Policy/Law

Sources of Bureaucratic Delay: A Case Study of FERC Dam Relicensing

Source: 
The Journal of Law, Economics, & Organization
Volume: 
22
Year: 
2005
Abstract: 

This paper investigates the sources for regulatory delay in bureaucratic decision making, testing regulatory capture, congressional dominance, and bureaucratic discretion theories of agency behavior.

The empirical context concerns relicenses issued by the Federal Energy Regulatory Commission (FERC) for hydroelectric dams, which have taken anywhere from just ten months to over sixteen years to be issued. The reasons for this heterogeneity in regulatory processing times can be expected to be varied and numerous and indeed we find evidence that outside interest groups, the legislature, and bureaucratic discretion are all significant in affecting regulatory processing times. Our most intriguing results concern the effects of environmental interest groups, which, despite their apparent benefit/cost motivation to hasten the relicensing process (independent of relicensing outcomes), overall end up slowing it down.

Author(s): 

Lea-Rachel D. Kosnik

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Water: The Potential Consequences of Climate Variability and Change for the Water Resources of the United States

Year: 
2000
Abstract: 

The overall goal of the National Assessment is to analyze and evaluate what is known about the potential consequences of climate variability and change for the Nation in thecontext of other pressures on the public, the environment, and the Nation's resources. Itis also addressing the question about why we should care about, and how we might effectively prepare for, climate variability and change.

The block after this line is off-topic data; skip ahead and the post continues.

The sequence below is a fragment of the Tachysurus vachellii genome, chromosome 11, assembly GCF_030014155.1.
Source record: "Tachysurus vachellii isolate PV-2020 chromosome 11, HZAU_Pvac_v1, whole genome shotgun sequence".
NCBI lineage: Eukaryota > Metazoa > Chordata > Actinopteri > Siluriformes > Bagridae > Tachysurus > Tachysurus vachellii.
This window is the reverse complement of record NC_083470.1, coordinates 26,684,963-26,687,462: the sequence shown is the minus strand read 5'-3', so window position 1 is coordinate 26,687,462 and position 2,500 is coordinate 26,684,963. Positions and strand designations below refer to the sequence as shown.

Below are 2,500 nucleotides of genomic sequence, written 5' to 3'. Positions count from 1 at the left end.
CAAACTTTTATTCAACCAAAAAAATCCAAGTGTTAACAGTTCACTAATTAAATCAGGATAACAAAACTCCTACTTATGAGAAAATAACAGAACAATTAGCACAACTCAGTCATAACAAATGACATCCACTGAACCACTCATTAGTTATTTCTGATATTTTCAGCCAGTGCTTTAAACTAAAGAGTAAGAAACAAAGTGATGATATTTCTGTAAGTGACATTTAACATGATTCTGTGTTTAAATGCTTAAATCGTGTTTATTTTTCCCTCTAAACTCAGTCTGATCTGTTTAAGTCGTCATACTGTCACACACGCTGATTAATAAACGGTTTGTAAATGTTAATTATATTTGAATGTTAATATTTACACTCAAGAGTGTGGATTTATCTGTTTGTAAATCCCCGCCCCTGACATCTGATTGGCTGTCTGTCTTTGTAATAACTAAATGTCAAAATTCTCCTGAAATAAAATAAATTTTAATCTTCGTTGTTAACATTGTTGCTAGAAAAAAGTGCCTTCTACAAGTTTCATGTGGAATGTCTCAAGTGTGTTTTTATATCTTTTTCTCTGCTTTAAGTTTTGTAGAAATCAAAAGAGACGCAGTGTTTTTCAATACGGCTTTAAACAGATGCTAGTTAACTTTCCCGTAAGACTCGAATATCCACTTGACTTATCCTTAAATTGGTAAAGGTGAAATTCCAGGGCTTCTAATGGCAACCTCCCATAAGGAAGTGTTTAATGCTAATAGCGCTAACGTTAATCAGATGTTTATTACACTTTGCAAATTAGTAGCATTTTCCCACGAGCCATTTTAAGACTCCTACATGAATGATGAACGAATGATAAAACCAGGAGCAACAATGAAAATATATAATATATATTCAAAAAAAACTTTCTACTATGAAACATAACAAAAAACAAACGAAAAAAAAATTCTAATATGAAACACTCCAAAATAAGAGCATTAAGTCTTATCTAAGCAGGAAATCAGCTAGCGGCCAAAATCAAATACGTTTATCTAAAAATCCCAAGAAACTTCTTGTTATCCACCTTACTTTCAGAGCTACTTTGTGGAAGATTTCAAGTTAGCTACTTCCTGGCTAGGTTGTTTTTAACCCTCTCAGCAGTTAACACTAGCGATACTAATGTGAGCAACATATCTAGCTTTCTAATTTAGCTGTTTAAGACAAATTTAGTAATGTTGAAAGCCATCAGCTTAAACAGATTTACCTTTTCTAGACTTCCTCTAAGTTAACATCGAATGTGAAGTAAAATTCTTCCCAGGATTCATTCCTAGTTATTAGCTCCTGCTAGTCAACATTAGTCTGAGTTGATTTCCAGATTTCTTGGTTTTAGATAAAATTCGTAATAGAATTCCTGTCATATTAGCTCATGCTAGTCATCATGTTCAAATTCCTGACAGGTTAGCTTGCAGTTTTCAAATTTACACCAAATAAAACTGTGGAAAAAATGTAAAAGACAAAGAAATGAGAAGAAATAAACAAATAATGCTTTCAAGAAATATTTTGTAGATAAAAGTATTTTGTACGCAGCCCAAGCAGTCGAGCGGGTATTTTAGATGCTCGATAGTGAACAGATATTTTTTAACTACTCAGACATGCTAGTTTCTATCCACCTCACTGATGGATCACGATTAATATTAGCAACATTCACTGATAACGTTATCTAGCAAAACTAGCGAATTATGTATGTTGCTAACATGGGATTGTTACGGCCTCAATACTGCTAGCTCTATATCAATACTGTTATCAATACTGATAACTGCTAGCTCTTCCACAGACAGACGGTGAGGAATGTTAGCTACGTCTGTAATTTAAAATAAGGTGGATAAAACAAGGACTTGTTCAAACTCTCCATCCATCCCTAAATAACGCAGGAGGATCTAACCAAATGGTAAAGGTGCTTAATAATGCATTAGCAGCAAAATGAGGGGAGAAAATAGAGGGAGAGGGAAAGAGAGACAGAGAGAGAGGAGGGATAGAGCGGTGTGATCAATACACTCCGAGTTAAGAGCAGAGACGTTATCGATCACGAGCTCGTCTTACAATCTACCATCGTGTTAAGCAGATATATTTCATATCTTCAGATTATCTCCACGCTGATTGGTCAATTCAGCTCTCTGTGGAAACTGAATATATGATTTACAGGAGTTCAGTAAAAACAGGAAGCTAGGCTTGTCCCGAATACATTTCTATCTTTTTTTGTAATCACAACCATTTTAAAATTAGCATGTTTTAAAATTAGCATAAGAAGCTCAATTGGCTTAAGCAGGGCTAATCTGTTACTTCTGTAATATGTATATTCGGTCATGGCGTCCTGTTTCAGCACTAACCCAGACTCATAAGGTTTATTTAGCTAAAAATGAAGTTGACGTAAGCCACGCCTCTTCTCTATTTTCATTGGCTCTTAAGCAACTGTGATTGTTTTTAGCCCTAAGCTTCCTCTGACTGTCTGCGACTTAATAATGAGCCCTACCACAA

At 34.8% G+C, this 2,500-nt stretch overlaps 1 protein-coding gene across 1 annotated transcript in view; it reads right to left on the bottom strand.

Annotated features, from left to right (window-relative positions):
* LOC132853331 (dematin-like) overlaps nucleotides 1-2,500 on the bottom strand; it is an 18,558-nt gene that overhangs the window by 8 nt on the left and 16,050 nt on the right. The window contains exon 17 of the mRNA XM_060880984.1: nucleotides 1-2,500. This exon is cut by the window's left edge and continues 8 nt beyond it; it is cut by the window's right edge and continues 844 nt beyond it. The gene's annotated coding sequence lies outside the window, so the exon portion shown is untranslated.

Author(s): 

Peter H. Gleick et. al.

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Climate change and the world’s river

Source: 
Frontiers in Ecology and the Environment
Volume: 
6
Year: 
2007
Abstract: 

Major rivers worldwide have experienced dramatic changes in flow, reducing their natural ability to adjust to and absorb disturbances. Given expected changes in global climate and water needs, this may create serious problems,including loss of native biodiversity and risks to ecosystems and humans from increased flooding or water shortages.Here, we project river discharge under different climate and water withdrawal scenarios and combine this with data on the impact of dams on large river basins to create global maps illustrating potential changes in dischargeand water stress for dam-impacted and free-flowing basins. The projections indicate that every populatedbasin in the world will experience changes in river discharge and many will experience water stress. The magnitude of these impacts is used to identify basins likely and almost certain to require proactive or reactive managementintervention. Our analysis indicates that the area in need of management action to mitigate the impacts ofclimate change is much greater for basins impacted by dams than for basins with free-flowing rivers. Nearly one billion people live in areas likely to require action and approximately 365 million people live in basins almost certainto require action. Proactive management efforts will minimize risks to ecosystems and people and may be lesscostly than reactive efforts taken only once problems have arisen.

Author(s): 

Margaret A Palmer, Catherine A Liermann, Christer Nilsson, Martina Flörke, Joseph Alcamo, P Sam Lake, Nick Bond

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FERC's First-in-time Rule: An Impediment to Hydropower Development

Source: 
Energy Law Journal
Volume: 
5.1
Year: 
1984
Abstract: 

This paper takes a look at the FERC's "first-in-time" policy for granting preliminary permits to new hydropower projects concluding that FERC's policy contradicts Federal Power Act's directive to the Commission. The paper also argues that this policy also does not allow for competition for licensing.

Author(s): 

Barbara E. Schneider

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